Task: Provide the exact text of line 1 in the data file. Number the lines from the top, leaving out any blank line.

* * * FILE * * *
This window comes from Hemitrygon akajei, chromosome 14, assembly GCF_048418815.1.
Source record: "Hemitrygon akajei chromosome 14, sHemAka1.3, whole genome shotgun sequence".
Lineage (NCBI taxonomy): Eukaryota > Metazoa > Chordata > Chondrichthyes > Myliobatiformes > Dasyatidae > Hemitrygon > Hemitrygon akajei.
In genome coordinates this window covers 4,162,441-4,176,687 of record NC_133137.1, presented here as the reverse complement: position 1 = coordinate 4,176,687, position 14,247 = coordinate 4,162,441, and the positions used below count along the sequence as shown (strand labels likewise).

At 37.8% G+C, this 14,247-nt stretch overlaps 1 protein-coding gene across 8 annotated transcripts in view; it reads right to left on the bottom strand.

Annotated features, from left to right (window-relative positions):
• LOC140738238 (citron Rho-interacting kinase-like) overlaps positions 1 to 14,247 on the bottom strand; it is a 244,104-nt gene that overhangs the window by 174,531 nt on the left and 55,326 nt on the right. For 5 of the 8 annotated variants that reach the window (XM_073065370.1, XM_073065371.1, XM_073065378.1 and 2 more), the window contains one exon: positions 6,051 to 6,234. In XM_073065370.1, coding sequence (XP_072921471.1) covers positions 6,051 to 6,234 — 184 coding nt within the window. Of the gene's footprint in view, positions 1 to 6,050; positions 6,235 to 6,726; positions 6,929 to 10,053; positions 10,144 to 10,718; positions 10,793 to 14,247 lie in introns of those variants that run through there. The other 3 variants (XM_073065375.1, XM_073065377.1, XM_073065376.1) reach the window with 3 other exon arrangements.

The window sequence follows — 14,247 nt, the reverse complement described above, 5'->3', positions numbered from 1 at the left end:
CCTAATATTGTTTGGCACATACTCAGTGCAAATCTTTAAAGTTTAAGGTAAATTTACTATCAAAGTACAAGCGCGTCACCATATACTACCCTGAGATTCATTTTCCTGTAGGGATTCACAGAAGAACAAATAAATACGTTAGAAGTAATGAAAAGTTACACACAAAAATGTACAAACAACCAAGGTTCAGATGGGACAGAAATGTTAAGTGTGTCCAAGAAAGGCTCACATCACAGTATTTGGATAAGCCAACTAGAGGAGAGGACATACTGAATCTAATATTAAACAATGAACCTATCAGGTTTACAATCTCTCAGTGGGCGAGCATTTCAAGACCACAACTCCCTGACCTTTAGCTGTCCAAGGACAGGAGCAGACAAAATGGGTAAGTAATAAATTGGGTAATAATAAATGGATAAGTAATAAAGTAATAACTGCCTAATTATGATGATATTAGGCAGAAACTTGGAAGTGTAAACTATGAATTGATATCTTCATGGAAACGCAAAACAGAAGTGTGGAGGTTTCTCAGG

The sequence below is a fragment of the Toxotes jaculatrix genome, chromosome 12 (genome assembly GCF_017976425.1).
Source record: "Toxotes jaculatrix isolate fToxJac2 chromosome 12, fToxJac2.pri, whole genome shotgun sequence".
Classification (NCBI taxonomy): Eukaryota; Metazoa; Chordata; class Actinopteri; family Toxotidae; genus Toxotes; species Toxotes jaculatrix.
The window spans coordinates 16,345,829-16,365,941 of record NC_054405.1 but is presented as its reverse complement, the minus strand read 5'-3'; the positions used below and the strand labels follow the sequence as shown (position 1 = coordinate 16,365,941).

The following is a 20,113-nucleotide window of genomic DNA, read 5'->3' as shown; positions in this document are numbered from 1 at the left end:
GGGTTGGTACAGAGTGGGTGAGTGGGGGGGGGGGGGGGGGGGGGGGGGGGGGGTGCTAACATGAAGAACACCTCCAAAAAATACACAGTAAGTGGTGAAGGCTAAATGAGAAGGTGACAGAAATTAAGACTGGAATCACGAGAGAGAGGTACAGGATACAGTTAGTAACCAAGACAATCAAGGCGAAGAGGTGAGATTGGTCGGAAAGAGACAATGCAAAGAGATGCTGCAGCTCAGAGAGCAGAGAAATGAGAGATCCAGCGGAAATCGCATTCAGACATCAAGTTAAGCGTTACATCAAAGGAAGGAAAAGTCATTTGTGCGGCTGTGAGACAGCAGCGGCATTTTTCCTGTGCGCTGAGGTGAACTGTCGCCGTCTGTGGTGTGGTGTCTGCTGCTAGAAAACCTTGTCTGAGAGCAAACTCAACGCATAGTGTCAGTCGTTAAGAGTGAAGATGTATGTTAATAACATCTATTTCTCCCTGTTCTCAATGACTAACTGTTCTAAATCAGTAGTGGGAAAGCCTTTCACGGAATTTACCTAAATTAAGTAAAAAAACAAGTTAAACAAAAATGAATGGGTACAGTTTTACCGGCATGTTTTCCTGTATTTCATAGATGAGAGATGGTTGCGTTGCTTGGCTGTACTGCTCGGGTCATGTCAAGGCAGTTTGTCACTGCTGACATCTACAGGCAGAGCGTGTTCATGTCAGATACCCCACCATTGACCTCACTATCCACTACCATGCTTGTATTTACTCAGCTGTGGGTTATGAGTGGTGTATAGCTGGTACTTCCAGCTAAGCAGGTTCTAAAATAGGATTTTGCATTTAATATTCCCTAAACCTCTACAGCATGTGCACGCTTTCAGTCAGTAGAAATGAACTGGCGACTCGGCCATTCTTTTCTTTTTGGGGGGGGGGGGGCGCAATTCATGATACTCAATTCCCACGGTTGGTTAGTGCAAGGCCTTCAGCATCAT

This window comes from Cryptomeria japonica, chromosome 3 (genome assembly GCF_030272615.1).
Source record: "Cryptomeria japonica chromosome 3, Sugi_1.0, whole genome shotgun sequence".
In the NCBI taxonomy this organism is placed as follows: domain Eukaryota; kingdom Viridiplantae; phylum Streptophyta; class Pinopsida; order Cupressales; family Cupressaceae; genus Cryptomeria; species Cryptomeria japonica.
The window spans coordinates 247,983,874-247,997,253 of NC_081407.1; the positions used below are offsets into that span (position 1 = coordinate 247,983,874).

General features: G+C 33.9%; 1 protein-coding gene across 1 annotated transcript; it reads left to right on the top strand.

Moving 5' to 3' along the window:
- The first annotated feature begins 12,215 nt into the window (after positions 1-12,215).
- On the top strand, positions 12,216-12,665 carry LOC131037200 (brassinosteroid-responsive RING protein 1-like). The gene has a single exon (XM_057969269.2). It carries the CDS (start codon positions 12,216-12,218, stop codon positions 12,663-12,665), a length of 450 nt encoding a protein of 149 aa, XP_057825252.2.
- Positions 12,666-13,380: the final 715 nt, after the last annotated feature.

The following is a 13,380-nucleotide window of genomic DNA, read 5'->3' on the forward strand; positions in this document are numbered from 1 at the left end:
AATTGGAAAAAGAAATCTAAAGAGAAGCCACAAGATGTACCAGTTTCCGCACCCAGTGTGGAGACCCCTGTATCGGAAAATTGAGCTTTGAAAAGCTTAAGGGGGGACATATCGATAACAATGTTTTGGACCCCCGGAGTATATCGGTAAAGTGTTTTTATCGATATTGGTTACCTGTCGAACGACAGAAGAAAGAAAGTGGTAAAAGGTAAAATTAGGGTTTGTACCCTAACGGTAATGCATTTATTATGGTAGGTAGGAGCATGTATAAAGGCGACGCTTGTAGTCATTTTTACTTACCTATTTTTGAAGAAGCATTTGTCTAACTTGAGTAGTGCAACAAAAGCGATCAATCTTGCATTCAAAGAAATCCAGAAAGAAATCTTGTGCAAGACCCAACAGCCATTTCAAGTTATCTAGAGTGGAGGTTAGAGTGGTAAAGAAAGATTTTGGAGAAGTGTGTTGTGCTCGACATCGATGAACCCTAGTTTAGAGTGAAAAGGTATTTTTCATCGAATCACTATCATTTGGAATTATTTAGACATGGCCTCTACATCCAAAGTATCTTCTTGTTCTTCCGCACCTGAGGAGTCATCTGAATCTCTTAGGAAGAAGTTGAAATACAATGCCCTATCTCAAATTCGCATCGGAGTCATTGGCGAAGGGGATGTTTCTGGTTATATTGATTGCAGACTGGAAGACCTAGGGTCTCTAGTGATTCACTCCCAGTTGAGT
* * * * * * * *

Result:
This window comes from Hemitrygon akajei, chromosome 14, assembly GCF_048418815.1.